Photo/IllutrationTokyo Electric Power Co.'s Kashiwazaki-Kariwa nuclear power plant straddles the city of Kashiwazaki and the village of Kariwa in Niigata Prefecture. (Asahi Shimbun file photo)

Tokyo Electric Power Co. caused a scare in Niigata Prefecture by mistakenly reporting abnormalities at its Kashiwazaki-Kariwa nuclear plant after the June 18 earthquake struck the area.

At 10:52 p.m., TEPCO sent faxes to local governments, including the two municipalities that host the plant, that showed there were problems with electric power sources used to cool spent nuclear fuel pools for all seven reactors there.

Stunned by the report, Kashiwazaki Mayor Masahiro Sakurai instructed a staff member to confirm the information with TEPCO. Officials of the utility then realized their mistake and made a correction.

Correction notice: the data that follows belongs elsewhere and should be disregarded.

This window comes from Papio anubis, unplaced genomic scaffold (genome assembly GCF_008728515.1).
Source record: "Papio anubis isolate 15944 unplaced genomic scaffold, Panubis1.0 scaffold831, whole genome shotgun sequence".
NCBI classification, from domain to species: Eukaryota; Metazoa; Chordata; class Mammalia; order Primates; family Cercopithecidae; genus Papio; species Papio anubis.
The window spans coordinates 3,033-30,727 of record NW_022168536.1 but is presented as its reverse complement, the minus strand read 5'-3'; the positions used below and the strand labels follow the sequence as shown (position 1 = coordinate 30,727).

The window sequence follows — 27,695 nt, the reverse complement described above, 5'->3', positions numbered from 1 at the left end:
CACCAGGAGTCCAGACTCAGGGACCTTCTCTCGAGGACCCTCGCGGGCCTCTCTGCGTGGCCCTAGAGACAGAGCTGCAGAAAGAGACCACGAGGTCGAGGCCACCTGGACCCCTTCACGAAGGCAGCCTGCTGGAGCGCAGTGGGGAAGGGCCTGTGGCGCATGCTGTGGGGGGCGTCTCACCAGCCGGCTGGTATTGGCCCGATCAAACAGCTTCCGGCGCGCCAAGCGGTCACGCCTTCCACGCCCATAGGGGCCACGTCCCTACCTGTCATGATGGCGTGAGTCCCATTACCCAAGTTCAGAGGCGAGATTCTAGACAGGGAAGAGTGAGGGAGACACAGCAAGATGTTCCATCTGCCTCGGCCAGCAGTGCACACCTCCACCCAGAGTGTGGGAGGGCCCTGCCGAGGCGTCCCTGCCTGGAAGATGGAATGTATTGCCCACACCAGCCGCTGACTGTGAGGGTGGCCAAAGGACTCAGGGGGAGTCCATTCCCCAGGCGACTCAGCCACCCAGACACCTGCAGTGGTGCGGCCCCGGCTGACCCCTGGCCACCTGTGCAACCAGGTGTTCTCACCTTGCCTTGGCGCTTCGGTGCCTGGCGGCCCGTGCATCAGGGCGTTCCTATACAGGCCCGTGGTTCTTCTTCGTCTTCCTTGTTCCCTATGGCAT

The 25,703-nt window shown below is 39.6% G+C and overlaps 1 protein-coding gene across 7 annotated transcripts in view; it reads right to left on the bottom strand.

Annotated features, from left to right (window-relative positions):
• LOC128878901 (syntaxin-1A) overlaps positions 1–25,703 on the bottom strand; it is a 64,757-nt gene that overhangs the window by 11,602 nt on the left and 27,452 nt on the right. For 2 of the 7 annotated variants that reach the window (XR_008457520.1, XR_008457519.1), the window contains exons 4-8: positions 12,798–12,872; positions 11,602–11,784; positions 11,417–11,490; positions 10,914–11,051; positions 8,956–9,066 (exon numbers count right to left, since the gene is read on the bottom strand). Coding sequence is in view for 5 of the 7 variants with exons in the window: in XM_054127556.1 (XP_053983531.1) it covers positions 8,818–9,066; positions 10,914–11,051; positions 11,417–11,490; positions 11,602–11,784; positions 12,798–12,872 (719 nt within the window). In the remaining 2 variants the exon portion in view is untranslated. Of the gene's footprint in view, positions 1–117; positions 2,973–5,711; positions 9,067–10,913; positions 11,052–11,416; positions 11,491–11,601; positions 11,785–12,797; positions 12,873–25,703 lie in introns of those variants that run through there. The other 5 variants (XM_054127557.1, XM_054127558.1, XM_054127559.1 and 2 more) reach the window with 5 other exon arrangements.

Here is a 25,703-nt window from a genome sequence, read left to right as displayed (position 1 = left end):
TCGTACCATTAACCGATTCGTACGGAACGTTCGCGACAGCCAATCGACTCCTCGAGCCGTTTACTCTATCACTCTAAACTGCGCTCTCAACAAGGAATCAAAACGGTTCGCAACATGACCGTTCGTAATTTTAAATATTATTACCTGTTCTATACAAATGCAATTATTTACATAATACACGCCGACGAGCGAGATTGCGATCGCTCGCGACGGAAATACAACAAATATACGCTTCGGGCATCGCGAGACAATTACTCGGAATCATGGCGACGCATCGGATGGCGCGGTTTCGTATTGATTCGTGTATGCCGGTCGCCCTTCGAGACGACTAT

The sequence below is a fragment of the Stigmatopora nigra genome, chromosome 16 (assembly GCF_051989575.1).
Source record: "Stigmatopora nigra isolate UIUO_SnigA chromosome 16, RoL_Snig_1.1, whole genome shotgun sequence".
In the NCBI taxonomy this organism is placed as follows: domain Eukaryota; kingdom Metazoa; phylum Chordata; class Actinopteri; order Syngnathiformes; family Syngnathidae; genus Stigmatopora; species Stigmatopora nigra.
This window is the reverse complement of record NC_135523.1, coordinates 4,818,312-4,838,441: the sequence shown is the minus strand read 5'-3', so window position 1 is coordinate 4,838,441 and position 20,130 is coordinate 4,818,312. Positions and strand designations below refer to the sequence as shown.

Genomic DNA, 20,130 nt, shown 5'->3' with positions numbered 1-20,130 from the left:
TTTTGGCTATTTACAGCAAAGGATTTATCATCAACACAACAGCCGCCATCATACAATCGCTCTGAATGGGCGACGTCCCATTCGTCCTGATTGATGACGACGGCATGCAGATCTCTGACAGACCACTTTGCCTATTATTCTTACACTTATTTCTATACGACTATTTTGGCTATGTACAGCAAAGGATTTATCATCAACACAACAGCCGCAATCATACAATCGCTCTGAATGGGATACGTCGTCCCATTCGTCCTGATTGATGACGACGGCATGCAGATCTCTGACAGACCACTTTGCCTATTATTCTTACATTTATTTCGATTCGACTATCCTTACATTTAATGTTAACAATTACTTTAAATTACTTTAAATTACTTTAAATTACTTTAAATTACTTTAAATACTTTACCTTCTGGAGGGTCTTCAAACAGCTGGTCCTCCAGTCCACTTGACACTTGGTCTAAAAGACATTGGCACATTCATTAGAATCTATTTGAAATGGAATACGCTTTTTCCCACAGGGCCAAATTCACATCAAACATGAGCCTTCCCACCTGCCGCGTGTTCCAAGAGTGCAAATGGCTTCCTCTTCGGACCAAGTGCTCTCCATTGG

The mayor summoned Chikashi Shitara, general manager of the plant, on June 19 to give him an earful for the error.

“It is extremely shoddy for you to have made such a mistake on (information about) power sources, which is critically important,” Sakurai told Shitara.

The magnitude-6.7 earthquake struck off the coast of Yamagata and Niigata prefectures at 10:22 p.m. and did not affect plant operations.

The plant’s seven reactors have been offline since the aftermath of the 2011 disaster at TEPCO’s Fukushima No. 1 nuclear plant. But the plant in Niigata Prefecture still poses a high risk during natural disasters because the pools hold spent nuclear fuel from the reactors.

The erroneous faxes were also received by the Niigata prefectural government and the village government of Kariwa, the other host municipality.

Small circles, which indicate “yes” like check marks, were placed on the fields for “abnormalities” concerning electric power sources for cooling equipment for spent nuclear fuel pools of the seven reactors.

After recognizing the error, TEPCO placed circle marks on the “no abnormalities” fields for all seven reactors in a new report. The corrected report was faxed to the local governments 15 minutes after the inquiry from the Kashiwazaki city government.

TEPCO is seeking to resume operations of the No. 6 and No. 7 reactors at the nuclear plant.

“We will not approve the resumption unless TEPCO presents drastic improvement measures,” Sakurai said.